Surrey’s Lomiko Metals support for Roberts Bank Terminal 2 is strange


RE: Surrey's Lomiko Metals throws support behind Roberts Bank Terminal 2 project – January 7, 2021 –


I recently read that a “a key Metro Vancouver mining firm has officially thrown its support behind the controversial Roberts Bank Terminal 2 container facility expansion project,” only to uncover after several Google searches that the mining firm in question is not yet operating any mines, nor is it a likely customer of Robert’s Bank. Strange.

This junior mining exploration company does have a potential project, but it is located about 100 km north of Montreal, Quebec.  If I may offer its CEO (and Surrey Board of Trade member), Mr. Gill, some free supply chain advice:  It is unlikely to make economic or environmental sense to send the graphite (should you end up finding any) all the way from Quebec to ship it through the Vancouver Fraser Port Authority (VFPA). There are many closer and more cost-effective alternatives available closer to your project.  In particular, the Port of Montreal might be the first place for you to look.  

In fact, I would strongly encourage a closer look at it.  There you will find something you will not see with the Vancouver Fraser Port Authority’s Roberts Bank Terminal 2 project — smart planning and collaboration.  Port of Montreal’s Contrecoeur project is a great example how adding container capacity to a port should be done.  There, the Port Authority worked with existing terminal operators, developed a business case, identified gaps, collaborated with the Canada Infrastructure Bank, and obtained necessary support and community alignment to advance a successful project. Well done.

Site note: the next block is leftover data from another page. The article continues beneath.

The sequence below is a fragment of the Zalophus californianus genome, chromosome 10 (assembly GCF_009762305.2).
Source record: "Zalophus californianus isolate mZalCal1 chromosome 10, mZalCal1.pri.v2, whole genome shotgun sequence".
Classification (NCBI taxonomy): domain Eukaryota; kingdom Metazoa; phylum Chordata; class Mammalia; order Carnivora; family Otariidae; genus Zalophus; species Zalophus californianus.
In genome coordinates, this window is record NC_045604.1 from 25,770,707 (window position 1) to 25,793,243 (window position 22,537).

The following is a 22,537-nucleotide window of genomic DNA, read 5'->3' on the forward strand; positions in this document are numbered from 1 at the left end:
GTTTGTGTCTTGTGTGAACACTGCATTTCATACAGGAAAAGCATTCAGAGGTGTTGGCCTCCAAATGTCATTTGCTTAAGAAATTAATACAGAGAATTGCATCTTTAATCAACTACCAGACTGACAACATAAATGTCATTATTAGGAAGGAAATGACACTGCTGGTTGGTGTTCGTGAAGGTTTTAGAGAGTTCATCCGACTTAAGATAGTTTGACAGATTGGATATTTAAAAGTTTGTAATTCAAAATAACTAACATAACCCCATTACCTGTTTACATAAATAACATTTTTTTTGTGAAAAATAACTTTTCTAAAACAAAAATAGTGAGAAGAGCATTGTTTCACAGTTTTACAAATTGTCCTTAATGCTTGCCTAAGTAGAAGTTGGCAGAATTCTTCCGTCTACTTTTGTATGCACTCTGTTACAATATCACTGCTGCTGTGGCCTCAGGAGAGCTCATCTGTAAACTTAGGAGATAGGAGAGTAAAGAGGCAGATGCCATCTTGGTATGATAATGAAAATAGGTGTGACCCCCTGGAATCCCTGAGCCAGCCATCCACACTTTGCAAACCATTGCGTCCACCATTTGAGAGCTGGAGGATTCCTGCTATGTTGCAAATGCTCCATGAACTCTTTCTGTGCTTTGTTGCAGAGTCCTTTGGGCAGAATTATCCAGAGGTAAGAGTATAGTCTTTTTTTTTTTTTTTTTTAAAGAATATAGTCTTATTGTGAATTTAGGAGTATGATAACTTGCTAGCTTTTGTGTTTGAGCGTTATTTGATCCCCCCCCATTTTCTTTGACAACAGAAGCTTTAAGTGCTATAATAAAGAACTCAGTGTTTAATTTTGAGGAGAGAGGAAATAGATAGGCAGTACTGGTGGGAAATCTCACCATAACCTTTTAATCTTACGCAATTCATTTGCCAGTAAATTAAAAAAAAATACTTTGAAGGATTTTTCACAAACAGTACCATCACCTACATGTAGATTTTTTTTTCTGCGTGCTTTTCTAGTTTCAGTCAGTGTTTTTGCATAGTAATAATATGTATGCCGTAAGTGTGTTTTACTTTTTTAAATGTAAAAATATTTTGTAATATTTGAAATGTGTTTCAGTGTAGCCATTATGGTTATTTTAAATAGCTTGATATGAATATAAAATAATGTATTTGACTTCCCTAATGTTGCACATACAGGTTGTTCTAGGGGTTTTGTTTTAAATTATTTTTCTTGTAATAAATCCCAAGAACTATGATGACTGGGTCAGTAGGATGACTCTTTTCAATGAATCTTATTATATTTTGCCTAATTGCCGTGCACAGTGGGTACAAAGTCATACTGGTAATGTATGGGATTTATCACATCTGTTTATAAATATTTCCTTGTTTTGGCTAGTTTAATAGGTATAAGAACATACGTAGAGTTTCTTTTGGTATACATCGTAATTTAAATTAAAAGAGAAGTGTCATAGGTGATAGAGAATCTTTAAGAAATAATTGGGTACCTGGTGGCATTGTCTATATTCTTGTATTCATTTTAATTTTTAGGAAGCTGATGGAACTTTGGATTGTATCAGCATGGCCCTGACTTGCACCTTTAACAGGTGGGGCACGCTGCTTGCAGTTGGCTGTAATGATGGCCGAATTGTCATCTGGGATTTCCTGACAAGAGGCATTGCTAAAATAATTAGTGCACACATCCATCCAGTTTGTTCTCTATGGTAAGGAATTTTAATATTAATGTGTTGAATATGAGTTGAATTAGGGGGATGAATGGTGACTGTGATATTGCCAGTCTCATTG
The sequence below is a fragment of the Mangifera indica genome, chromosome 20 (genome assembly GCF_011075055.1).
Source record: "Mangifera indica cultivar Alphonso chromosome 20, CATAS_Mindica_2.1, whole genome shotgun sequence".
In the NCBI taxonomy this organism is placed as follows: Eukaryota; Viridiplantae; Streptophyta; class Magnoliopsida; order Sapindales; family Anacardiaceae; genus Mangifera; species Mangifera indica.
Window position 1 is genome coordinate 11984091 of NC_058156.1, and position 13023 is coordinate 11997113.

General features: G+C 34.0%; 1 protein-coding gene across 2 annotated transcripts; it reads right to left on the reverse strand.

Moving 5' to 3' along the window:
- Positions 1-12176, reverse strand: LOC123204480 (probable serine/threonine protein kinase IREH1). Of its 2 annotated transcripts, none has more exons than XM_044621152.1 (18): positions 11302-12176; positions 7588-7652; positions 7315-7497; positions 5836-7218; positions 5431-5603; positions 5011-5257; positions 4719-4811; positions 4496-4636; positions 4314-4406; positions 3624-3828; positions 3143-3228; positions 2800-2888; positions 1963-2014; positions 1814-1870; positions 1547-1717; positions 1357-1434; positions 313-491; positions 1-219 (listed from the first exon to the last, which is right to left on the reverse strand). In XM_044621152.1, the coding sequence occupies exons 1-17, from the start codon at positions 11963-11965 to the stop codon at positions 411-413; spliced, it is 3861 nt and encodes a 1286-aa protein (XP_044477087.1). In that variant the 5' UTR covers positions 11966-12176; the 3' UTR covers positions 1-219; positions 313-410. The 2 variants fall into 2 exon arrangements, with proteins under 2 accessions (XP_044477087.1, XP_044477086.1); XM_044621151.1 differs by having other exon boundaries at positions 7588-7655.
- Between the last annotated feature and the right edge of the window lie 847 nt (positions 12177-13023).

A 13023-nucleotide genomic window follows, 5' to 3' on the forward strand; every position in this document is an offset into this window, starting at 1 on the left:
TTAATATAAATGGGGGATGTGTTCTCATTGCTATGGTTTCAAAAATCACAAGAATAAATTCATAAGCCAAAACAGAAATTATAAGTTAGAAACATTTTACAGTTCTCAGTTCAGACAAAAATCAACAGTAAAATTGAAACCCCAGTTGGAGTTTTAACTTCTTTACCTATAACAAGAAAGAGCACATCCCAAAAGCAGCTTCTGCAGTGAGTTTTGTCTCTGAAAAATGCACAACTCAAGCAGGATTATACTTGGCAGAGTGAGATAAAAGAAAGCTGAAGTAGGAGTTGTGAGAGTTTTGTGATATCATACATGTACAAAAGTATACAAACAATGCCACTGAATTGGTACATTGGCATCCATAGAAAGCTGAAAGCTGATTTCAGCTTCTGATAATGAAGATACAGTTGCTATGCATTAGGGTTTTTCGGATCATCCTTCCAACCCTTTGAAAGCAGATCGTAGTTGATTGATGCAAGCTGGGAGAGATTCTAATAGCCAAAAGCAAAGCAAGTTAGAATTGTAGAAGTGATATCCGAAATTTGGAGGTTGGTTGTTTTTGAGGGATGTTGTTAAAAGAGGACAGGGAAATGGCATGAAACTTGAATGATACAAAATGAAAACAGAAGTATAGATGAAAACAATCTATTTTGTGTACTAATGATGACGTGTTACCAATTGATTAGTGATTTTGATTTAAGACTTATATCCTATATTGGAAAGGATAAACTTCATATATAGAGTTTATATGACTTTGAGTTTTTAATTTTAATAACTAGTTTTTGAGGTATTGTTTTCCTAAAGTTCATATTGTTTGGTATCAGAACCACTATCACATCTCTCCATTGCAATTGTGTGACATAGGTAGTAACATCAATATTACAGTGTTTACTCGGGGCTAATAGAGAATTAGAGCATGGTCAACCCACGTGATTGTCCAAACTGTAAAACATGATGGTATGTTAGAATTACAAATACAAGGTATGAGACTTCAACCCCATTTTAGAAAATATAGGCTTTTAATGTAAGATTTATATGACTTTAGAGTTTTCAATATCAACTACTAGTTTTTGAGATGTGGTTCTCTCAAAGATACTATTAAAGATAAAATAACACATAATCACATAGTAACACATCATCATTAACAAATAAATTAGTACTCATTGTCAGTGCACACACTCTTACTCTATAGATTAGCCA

Here, on the other hand, we have the VFPA with its now dozen-year-old project concept still stuck in approvals, environmentally unsound, lacking funding, lacking a terminal operator, and lacking customers - unless we count on prospective shipments of graphite from Quebec? 

Fortunately, there are other and better ways to add container terminal capacity on Canada’s West Coast than the VFPA’s project. 

For example, GCT Global Container Terminals Deltaport Berth 4 project adds capacity incrementally as it is needed, is environmentally conscious, and is fully funded by private investment. 

If you still decide you should be sending your graphite across the country (not a good idea for your bottom line or the planet), we’ll be glad to ship it for you, Mr. Gill, at less cost to you, taxpayers and the environment than the VFPA alternative.

Marko Dekovic

Vice President, Public Affairs

GCT Global Container Terminals Inc.


This Letter to Editor written by Marko Dekovic was originally submitted to Business in Vancouver ( on January 18, 2021. 

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